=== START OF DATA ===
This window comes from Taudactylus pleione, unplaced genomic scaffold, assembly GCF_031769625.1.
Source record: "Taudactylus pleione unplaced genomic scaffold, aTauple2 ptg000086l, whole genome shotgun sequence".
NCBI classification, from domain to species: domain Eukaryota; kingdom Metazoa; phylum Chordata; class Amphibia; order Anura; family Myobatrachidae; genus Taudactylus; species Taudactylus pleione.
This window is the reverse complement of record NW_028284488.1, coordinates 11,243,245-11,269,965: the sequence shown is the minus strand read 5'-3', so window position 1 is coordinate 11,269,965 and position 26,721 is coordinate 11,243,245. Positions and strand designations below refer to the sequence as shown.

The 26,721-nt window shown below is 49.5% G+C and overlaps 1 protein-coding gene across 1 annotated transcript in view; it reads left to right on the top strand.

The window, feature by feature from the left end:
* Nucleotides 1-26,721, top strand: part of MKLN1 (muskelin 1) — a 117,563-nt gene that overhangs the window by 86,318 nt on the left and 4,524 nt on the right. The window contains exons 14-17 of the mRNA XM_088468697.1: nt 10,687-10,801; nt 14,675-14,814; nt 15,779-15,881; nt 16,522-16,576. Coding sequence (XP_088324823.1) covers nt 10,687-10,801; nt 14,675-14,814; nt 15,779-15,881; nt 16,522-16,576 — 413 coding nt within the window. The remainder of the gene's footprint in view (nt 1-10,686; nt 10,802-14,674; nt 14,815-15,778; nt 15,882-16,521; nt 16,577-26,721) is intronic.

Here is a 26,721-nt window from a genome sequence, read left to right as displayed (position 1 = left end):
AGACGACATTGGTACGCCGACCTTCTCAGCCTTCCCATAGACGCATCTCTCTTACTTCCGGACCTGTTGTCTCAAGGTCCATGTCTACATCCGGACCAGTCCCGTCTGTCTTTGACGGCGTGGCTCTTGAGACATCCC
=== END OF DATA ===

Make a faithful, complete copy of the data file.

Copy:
This window comes from Taudactylus pleione, unplaced genomic scaffold, assembly GCF_031769625.1.
Source record: "Taudactylus pleione unplaced genomic scaffold, aTauple2 ptg000086l, whole genome shotgun sequence".
NCBI classification, from domain to species: domain Eukaryota; kingdom Metazoa; phylum Chordata; class Amphibia; order Anura; family Myobatrachidae; genus Taudactylus; species Taudactylus pleione.
This window is the reverse complement of record NW_028284488.1, coordinates 11,243,245-11,269,965: the sequence shown is the minus strand read 5'-3', so window position 1 is coordinate 11,269,965 and position 26,721 is coordinate 11,243,245. Positions and strand designations below refer to the sequence as shown.

The 26,721-nt window shown below is 49.5% G+C and overlaps 1 protein-coding gene across 1 annotated transcript in view; it reads left to right on the top strand.

The window, feature by feature from the left end:
* Nucleotides 1-26,721, top strand: part of MKLN1 (muskelin 1) — a 117,563-nt gene that overhangs the window by 86,318 nt on the left and 4,524 nt on the right. The window contains exons 14-17 of the mRNA XM_088468697.1: nt 10,687-10,801; nt 14,675-14,814; nt 15,779-15,881; nt 16,522-16,576. Coding sequence (XP_088324823.1) covers nt 10,687-10,801; nt 14,675-14,814; nt 15,779-15,881; nt 16,522-16,576 — 413 coding nt within the window. The remainder of the gene's footprint in view (nt 1-10,686; nt 10,802-14,674; nt 14,815-15,778; nt 15,882-16,521; nt 16,577-26,721) is intronic.

Here is a 26,721-nt window from a genome sequence, read left to right as displayed (position 1 = left end):
AGACGACATTGGTACGCCGACCTTCTCAGCCTTCCCATAGACGCATCTCTCTTACTTCCGGACCTGTTGTCTCAAGGTCCATGTCTACATCCGGACCAGTCCCGTCTGTCTTTGACGGCGTGGCTCTTGAGACATCCC